Single points of failure

Single points of failure

Your business is probably dependent on the continued operation of one or more critical services, for example basic utility type services i.e. power, water, IT, communications. And it also often dependent on services which are inherent to the nature and geographic location of the business such as premises, product supply, workforce, transport.  The continued operation of a service could, for example, be dependent on a particular skill which is in short supply.  Therefore, cross training plans and knowledge transfer are essential when best mitigating these types of risk.

Your IT critical services may be dependent on a number of servers which are already protected with dual power supplies, raid disk, virtualisation and dual network cards.  But without for example, diverse sub-station power feeds, generator backup, multi-supplier  network connections, change and configuration management process and procedures, could be subject to multiple  points of failure.

As your business strives to meet the ever changing needs of its customer base and continues to grow and develop, the critical services upon which the business is dependent will also evolve and their associated dependencies change.  Keeping track of critical service dependency change is essential to the continued operation of those services.

The problems

Changes can be made to a multitude of individual critical service dependencies that if not fully understood and managed correctly may impact the continued operation of the overall service.  Typical issues include:

  • Have all aspects of your workforce skill and knowledge  been identified and considered  to ensure that all critical services can continue to operate and where avoidable  are not dependent on a few key individual‘s and or certain locations?
  • Have you reviewed all aspects of IT redundancy ensuring that all points of failure have been identified and where necessary and affordable to do so the desired level of redundancy is planed or has been reached across your server, storage, network and peripheral infrastructures?
  • Have you defined and implemented all the necessary process and procedures required to manage and implement any change, which could impact the continued operation of a critical service?
  • Have you identified what equipment your critical services are dependent on and defined how to best mitigate the supply of that equipment if and when it becomes unavailable for use and therefore needs to be repaired or replaced?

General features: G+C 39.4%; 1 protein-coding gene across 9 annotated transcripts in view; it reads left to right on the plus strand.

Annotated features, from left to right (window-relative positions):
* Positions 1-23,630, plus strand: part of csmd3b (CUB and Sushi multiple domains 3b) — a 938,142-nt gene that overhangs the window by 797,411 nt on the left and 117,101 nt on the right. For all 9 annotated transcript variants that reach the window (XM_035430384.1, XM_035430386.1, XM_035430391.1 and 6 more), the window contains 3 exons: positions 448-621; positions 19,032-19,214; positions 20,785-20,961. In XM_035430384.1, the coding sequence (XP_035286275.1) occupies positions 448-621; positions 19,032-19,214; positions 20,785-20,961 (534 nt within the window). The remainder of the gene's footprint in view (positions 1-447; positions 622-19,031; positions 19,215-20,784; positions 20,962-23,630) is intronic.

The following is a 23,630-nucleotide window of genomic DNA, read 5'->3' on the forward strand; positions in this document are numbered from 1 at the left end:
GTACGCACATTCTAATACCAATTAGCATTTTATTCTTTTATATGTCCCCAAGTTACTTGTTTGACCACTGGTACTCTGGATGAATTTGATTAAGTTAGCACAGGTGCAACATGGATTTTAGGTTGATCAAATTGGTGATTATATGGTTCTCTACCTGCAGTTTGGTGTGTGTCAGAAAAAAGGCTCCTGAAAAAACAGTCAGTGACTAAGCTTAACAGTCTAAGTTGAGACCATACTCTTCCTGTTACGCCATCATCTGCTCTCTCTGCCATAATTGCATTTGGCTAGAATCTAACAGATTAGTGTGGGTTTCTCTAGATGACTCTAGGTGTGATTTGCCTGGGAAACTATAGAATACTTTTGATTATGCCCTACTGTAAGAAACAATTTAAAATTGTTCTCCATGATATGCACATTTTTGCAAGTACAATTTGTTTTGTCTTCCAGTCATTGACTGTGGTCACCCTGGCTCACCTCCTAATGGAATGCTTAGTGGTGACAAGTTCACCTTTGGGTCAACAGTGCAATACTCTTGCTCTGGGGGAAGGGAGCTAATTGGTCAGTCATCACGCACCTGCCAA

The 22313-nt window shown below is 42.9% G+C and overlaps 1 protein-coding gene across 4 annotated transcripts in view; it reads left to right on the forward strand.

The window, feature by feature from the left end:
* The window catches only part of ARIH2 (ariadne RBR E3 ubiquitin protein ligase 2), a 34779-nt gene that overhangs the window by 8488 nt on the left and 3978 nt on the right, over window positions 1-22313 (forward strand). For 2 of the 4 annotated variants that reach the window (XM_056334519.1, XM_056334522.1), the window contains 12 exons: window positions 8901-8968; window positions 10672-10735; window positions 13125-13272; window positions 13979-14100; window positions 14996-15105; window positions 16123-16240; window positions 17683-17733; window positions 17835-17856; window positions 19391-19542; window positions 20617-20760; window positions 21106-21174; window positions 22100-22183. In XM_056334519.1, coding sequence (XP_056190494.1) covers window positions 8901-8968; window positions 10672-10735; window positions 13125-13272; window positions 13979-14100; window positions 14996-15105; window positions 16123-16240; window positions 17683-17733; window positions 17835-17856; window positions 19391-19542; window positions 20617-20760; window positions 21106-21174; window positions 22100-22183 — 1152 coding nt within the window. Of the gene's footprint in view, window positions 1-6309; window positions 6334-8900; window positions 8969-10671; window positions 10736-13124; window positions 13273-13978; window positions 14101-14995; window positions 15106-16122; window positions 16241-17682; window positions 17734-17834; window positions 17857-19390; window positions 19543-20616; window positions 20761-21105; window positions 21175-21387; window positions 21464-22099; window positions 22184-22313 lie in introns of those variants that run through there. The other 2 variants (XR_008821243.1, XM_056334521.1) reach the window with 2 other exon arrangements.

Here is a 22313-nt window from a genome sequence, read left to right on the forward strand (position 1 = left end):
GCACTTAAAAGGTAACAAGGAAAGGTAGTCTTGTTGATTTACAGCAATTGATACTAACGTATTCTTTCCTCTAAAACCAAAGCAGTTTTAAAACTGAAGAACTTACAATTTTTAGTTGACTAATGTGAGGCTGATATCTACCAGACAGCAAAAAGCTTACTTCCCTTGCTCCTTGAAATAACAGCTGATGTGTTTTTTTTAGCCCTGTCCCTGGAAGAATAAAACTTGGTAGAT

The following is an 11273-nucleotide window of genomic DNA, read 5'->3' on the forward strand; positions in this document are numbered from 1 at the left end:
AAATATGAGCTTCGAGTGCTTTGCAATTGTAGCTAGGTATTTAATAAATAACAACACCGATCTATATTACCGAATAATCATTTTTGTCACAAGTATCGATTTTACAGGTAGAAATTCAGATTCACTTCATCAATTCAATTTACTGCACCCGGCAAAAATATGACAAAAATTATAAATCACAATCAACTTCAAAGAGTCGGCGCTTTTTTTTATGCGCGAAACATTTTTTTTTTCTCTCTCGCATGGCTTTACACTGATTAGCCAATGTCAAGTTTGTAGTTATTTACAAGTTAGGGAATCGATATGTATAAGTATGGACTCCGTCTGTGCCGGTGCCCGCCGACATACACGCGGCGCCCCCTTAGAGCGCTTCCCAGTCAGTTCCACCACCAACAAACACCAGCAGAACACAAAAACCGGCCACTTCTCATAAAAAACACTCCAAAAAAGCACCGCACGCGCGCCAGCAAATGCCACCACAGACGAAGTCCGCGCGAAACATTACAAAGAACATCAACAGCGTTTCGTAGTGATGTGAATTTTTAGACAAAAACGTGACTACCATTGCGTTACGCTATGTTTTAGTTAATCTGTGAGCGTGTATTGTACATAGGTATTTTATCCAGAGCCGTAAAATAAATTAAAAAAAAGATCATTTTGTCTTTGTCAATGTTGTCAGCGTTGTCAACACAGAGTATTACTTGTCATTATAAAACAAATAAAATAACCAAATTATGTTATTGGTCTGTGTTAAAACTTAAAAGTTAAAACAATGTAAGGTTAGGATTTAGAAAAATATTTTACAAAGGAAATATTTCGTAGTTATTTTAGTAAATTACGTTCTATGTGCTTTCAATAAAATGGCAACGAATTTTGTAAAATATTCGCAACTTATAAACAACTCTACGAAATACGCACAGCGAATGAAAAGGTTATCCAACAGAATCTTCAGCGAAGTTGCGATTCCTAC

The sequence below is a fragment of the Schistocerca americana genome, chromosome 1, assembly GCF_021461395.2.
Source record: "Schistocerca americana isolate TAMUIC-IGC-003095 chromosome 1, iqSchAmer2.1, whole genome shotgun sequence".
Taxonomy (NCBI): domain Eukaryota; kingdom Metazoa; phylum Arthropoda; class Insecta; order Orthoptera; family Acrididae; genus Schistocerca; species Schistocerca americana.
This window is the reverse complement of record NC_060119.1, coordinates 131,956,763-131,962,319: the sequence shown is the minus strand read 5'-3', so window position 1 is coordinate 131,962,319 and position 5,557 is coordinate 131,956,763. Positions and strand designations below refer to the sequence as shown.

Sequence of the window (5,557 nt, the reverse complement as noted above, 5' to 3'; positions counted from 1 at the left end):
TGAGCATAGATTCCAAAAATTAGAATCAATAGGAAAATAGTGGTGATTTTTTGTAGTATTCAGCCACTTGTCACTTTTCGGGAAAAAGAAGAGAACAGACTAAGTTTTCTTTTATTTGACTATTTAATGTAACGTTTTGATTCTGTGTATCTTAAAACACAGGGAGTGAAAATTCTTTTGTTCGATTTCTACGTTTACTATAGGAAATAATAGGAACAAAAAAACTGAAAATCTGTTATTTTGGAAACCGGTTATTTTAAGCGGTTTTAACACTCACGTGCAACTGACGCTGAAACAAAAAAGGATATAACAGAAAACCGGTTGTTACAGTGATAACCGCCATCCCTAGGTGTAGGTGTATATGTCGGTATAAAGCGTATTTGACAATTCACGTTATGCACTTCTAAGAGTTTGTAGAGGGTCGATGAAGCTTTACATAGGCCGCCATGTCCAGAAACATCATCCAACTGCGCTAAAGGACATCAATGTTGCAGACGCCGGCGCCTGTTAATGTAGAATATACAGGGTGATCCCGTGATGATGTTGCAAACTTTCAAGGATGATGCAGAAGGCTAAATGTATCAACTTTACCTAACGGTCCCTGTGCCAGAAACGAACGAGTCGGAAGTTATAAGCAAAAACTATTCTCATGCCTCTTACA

• Have you defined which third parties your critical services are dependent on, and defined how best to mitigate the continued supply of that service if for whatever reason the supplier is unable to meet their contractual obligation?
  • A method of identifying and managing change to all critical service dependencies is essential to aid the understanding and protection of those services, ensuring the continued operation of those services that your business is ultimately dependent upon.

The solution – dependency modelling

Building dependency models can prove to be invaluable when trying to identify and manage all points of failure that your business and its critical services are dependent upon.  Using a dependency model to define and manage critical service dependency ensures that careful consideration is given to all aspects of a service, and provides clear and concise visual representation of the single points of failure that the continued operation of that service could be impacted by.  A dependency model is an essential easy to use Business Impact Analysis tool.

With the ability to record the current state dependency model and any subsequent changes from design, procurement, implementation, testing, production and further development, the whole process is recorded and can be audited as required.

The responsible individuals or groups can easily reflect any changes that they have planed or implemented and add additional short statements as appropriate to their allocated section of the dependency model.  Using Riskenomics, our web based dependency modelling tool, service managers can check and review the current status of their dependency model, providing comfort in the knowledge that all service impacting changes are well defined and successful.

Why use dependency models?

In using dependency models, every aspect of a service can be reviewed, recorded, along with actions taken and itemised closure recorded and agreed.  The whole process provides clear visibility to points of failure and focuses on how best to minimize the impact of the same.

  • Provides structure
  • Transparency
  • Auditability
  • Accountability
  • Multi-user web access

As a result of this dependency modelling system and management control process, your business will understand and best manage change to all critical service dependencies helping to ensure the continued operation of your business.